sexta-feira, 6 de abril de 2012

A Billion Balconies Facing the Sun - John Gray's Straw Dogs on J.G.Ballard's Cocaine Nights and the New Transgressions


The days when the economy was dominated by agriculture are long gone. Those of industry are nearly over. Economic life is no longer geared chiefly to production. To what then is it geared? To distraction.
Contemporary capitalism is prodigiously productive, but the imperative that drives it is not productivity. It is to keep boredom at bay. Where affluence is the rule the chief threat is the loss of desire. With wants so quickly sated, the economy soon comes to depend on the manufacture of ever more exotic needs.
What is new is not that prosperity depends on stimulating demand. It is that it cannot continue without inventing new vices. The economy is driven by an imperative of perpetual novelty, and its health has come to depend on the manufacture of transgression. The spectre that haunts it is glut - not of physical goods only, but of experiences that have palled. New experiences become obsolete even more quickly than do physical commodities.
Adherents of 'traditional values' rail against contemporary licence. They have chosen to forget what every traditional society understood - that virtue cannot do without the solace of vice. More to the point, they are blind to the economic necessity of new vices. Designer drugs and designer sex are prototypical twenty-first-century commodities. This is not because, in the words of J.H. Prynne's poem:

Music
travel, habit and silence are all money

- though that is what they are. It is because new vices are prophylactics against the loss of desire. Ecstasy, Viagra, the S-and-M parlours of New York and Frankfurt are not just aids to pleasure. They are antidotes to boredom. In a time when satiety is a threat to prosperity, pleasures that were forbidden in the past have become the staples of the new economy.


Perhaps we are lucky to be spared the rigours of idleness. In his novel Cocaine Nights, J.G. Ballard presents the Club Nautico, an exclusive enclave for rich British retirees in the Spanish resort of Estrella del Mar:

The memory-erasing white architecture; the enforced leisure that fossilised the nervous system; the almost Africanised aspect, but a North Africa invented by someone who had never visited the Maghreb; the apparent absence of any social structure; the timelessness of a world beyond boredom, with no past, no future and a diminishing present. Perhaps this is what a leisure-dominated future would resemble? Nothing would ever happen in this affectless realm, where entropic drift calmed the surfaces of a thousand swimming pools.

In order to stave off psychic entropy, society resorts to unorthodox therapies:

Our governments are preparing for a future without work. . . . People will work, or rather some people will work, but only for a decade of their lives.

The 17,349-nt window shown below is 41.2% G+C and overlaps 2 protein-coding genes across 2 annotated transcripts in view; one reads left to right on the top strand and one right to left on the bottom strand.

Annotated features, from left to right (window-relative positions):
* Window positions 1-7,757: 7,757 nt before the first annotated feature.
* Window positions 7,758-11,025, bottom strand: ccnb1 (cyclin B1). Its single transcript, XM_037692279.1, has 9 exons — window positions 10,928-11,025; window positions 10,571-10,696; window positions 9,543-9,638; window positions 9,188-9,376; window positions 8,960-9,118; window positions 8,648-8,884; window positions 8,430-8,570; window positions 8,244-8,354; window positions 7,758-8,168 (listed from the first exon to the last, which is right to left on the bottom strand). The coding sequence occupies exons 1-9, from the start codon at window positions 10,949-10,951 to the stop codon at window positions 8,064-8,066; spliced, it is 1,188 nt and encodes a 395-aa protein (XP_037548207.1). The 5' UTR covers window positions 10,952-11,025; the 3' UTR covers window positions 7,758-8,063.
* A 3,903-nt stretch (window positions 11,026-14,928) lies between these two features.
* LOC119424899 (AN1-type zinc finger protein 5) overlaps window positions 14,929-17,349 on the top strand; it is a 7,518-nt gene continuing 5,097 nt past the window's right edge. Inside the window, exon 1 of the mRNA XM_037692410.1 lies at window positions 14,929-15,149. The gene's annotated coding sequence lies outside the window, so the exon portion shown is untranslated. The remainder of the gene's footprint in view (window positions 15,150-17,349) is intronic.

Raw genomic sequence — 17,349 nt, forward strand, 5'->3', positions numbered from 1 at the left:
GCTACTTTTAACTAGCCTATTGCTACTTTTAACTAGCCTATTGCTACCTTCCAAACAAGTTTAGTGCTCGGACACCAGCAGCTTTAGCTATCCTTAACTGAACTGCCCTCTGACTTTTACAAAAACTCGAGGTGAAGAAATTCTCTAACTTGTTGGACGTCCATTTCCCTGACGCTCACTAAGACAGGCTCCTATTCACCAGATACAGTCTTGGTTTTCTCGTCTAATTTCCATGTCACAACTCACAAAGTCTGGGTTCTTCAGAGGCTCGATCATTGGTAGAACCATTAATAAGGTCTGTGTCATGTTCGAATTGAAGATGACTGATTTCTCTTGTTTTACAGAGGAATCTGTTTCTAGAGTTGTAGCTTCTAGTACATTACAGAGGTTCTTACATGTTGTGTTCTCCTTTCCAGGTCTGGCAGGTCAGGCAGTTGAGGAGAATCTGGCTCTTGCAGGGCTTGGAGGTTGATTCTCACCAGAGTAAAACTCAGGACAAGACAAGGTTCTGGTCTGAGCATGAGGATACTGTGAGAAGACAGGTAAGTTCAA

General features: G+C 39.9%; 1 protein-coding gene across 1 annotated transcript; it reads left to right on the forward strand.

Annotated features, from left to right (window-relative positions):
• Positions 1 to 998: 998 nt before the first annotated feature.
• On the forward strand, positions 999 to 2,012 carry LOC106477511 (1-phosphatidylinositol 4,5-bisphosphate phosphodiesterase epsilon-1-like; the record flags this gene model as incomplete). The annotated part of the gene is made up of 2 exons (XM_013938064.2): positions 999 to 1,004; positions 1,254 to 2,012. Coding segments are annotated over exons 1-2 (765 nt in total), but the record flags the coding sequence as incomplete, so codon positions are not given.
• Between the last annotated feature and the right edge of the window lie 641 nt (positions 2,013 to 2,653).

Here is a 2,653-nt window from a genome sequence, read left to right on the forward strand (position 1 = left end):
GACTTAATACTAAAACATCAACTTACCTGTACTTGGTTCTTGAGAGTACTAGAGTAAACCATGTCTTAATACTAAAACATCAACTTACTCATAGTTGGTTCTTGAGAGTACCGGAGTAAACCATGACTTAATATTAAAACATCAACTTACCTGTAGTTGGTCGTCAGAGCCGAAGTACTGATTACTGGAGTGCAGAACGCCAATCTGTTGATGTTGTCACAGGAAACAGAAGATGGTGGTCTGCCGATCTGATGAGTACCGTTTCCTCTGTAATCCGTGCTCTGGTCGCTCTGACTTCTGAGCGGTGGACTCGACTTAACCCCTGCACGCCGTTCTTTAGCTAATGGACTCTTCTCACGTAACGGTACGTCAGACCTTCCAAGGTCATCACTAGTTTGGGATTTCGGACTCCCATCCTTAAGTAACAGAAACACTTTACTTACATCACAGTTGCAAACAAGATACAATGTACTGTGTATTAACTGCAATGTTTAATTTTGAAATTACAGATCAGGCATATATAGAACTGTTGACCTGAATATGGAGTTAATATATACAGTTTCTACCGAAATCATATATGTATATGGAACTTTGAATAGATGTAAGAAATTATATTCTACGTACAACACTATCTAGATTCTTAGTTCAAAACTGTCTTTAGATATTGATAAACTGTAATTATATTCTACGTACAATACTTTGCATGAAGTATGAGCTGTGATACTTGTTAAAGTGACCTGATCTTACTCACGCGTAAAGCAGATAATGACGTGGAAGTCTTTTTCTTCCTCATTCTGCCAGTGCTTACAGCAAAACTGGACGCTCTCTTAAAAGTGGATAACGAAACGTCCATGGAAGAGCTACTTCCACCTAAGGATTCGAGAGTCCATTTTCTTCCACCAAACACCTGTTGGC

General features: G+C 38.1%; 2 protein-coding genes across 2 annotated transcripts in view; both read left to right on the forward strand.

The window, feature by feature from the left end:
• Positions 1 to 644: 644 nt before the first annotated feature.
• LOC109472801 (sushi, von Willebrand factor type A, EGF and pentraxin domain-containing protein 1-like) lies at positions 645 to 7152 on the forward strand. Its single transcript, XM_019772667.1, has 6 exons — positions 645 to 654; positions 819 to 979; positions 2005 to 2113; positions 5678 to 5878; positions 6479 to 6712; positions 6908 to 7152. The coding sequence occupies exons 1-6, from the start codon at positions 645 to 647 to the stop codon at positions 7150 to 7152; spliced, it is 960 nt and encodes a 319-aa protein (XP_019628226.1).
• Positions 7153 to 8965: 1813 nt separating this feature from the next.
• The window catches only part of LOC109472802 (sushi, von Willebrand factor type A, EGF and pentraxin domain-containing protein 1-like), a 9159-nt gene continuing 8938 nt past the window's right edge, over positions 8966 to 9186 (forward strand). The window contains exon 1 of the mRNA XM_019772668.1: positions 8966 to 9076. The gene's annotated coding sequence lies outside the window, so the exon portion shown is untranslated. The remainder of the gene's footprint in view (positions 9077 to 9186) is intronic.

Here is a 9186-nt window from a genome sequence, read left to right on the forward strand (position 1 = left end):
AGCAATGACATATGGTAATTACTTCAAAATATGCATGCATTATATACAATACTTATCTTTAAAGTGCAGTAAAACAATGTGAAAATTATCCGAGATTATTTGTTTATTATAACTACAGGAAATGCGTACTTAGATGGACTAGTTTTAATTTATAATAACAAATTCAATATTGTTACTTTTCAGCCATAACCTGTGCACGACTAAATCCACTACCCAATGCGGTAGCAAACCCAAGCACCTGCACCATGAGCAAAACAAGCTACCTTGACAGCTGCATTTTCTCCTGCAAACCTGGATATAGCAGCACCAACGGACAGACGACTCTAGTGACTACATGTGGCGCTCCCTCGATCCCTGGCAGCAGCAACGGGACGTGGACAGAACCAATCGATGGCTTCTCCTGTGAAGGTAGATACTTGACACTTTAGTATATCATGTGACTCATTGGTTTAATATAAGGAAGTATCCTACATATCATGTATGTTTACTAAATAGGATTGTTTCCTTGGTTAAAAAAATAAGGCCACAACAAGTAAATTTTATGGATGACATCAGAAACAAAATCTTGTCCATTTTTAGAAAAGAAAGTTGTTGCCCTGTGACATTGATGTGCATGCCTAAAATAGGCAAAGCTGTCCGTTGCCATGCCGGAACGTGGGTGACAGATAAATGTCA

They will retire in their late thirties, with fifty years of idleness in front of them. ... A billion balconies facing the sun.

Only the thrill of the forbidden can lighten the burden of a life of leisure:


Only one thing is left which can rouse people. . . . Crime, and transgressive behaviour - by which I mean all activities that aren't necessarily illegal, but provoke us and tap our need for strong emotion, quicken the nervous system and jump the synapses deadened by leisure and inaction.


Ballard's prospect of 'a billion balconies facing the sun' has proved to be deceptive. In the twenty-first century the rich work harder than they have ever done. Even the poor are spared the perils that go with having too much time on their hands.

But the problems of social control in an overworked society are not so different from those in a world of enforced leisure. In a later novel, Super-Cannes, Ballard portrays the model business community of Eden-Olympia, where the accidie of burnt-out executives is treated with a regime of 'carefully metered violence, a microdose of madness like the minute traces of strychnine in a nerve tonic'.



The remedy for senseless work is a therapeutic regime of senseless violence — carefully choreographed street fights, muggings, burglaries, rapes and other, even more deviant recreations.


The rationale of this regime is explained by the resident psychologist who orchestrates these experiments in controlled psychopathy:

'The consumer society hungers for the deviant and the unexpected. What else can drive the bizarre shifts in the entertainment landscape that will keep us buying?'
Today the doses of madness that keep us sane are supplied by new technologies. Anyone online has a limitless supply of virtual sex and violence. But what will happen when we run out of new vices? How will satiety and idleness be staved off when designer sex, drugs and violence no longer sell?



At that point, we may be sure, morality will come back into fashion. We may not be far from a time when 'morality' is marketed as a new brand of transgression.



















Can I be your friend?
















John Gray. Straw Dogs: Thoughts on Humans and Other Animals. London, Granta books, 2002, p. 162-166.

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